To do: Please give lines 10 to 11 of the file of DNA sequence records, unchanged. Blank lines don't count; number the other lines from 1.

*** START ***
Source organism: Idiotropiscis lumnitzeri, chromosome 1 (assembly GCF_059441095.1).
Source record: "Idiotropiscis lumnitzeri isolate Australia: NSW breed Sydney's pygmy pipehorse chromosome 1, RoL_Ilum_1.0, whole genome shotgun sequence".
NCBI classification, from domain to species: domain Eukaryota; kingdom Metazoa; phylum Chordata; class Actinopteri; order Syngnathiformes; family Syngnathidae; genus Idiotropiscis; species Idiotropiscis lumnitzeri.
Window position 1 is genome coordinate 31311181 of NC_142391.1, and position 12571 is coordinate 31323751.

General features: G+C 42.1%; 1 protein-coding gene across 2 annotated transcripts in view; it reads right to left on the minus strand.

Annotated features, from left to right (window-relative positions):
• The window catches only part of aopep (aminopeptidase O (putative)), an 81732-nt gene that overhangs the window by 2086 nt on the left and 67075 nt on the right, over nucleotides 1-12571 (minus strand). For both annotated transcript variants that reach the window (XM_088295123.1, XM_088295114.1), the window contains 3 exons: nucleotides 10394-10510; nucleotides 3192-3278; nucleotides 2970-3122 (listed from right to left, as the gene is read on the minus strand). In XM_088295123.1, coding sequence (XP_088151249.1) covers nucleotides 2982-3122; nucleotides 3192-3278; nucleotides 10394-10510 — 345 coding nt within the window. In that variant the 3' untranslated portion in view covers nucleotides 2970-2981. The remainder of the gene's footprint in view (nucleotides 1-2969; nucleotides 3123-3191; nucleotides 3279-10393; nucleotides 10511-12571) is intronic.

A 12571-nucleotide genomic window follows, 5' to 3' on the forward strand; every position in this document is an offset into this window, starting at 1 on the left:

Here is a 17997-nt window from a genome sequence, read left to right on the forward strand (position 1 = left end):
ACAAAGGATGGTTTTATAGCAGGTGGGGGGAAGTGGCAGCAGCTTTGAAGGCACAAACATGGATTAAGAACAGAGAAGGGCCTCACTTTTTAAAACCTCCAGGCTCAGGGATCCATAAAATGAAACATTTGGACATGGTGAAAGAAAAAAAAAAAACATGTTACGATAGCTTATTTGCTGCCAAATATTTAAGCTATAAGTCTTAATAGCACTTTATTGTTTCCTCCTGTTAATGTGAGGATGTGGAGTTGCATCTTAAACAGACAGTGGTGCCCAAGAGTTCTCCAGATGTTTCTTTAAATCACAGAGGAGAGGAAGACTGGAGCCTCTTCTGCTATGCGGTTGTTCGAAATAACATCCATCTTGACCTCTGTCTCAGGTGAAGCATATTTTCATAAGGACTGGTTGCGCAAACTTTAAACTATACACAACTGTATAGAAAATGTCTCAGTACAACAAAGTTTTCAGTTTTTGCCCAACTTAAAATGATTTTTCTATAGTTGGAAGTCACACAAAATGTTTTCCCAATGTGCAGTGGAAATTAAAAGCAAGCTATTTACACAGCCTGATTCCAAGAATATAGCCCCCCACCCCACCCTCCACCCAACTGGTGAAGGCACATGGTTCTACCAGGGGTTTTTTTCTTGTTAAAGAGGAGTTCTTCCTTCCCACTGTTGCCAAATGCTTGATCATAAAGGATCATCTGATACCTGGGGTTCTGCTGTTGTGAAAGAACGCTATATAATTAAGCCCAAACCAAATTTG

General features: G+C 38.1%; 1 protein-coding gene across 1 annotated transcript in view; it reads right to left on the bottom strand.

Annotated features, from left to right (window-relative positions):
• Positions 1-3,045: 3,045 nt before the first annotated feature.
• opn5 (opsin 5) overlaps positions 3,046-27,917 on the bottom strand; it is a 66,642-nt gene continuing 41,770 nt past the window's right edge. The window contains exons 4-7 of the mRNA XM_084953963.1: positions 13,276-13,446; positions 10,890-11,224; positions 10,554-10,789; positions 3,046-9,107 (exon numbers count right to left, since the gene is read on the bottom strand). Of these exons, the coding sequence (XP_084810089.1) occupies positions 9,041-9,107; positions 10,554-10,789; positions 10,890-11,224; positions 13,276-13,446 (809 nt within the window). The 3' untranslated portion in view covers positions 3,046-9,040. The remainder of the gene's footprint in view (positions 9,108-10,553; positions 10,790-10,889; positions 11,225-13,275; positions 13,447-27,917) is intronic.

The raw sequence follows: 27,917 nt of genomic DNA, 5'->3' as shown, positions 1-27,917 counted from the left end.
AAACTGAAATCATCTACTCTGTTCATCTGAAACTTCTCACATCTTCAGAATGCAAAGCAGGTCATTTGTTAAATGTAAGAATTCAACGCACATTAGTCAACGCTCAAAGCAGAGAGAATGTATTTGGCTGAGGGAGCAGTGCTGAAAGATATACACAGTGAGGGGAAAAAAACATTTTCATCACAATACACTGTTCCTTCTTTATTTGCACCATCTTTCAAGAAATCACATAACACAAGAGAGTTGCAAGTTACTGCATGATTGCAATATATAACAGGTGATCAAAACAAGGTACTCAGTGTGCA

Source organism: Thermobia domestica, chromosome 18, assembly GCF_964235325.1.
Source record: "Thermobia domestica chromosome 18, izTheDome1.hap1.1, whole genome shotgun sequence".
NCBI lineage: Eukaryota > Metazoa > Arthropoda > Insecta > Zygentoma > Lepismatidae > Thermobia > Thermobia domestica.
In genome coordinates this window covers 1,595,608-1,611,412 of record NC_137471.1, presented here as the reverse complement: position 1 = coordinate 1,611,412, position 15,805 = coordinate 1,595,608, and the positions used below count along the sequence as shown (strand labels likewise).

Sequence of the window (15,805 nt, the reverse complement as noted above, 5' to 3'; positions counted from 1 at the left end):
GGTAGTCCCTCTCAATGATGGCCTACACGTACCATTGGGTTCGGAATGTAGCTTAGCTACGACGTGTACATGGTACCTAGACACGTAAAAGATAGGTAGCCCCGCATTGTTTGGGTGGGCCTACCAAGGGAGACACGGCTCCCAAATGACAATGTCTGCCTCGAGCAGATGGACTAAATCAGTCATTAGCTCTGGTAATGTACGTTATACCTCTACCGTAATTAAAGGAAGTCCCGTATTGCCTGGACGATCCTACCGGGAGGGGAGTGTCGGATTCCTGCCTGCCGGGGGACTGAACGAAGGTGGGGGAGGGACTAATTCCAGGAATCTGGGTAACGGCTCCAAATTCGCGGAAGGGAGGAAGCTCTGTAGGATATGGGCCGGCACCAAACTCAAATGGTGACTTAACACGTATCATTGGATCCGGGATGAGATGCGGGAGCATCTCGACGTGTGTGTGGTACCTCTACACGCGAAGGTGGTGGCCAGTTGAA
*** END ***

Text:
ACAAAGGATGGTTTTATAGCAGGTGGGGGGAAGTGGCAGCAGCTTTGAAGGCACAAACATGGATTAAGAACAGAGAAGGGCCTCACTTTTTAAAACCTCCAGGCTCAGGGATCCATAAAATGAAACATTTGGACATGGTGAAAGAAAAAAAAAAAACATGTTACGATAGCTTATTTGCTGCCAAATATTTAAGCTATAAGTCTTAATAGCACTTTATTGTTTCCTCCTGTTAATGTGAGGATGTGGAGTTGCATCTTAAACAGACAGTGGTGCCCAAGAGTTCTCCAGATGTTTCTTTAAATCACAGAGGAGAGGAAGACTGGAGCCTCTTCTGCTATGCGGTTGTTCGAAATAACATCCATCTTGACCTCTGTCTCAGGTGAAGCATATTTTCATAAGGACTGGTTGCGCAAACTTTAAACTATACACAACTGTATAGAAAATGTCTCAGTACAACAAAGTTTTCAGTTTTTGCCCAACTTAAAATGATTTTTCTATAGTTGGAAGTCACACAAAATGTTTTCCCAATGTGCAGTGGAAATTAAAAGCAAGCTATTTACACAGCCTGATTCCAAGAATATAGCCCCCCACCCCACCCTCCACCCAACTGGTGAAGGCACATGGTTCTACCAGGGGTTTTTTTCTTGTTAAAGAGGAGTTCTTCCTTCCCACTGTTGCCAAATGCTTGATCATAAAGGATCATCTGATACCTGGGGTTCTGCTGTTGTGAAAGAACGCTATATAATTAAGCCCAAACCAAATTTG

General features: G+C 38.1%; 1 protein-coding gene across 1 annotated transcript in view; it reads right to left on the bottom strand.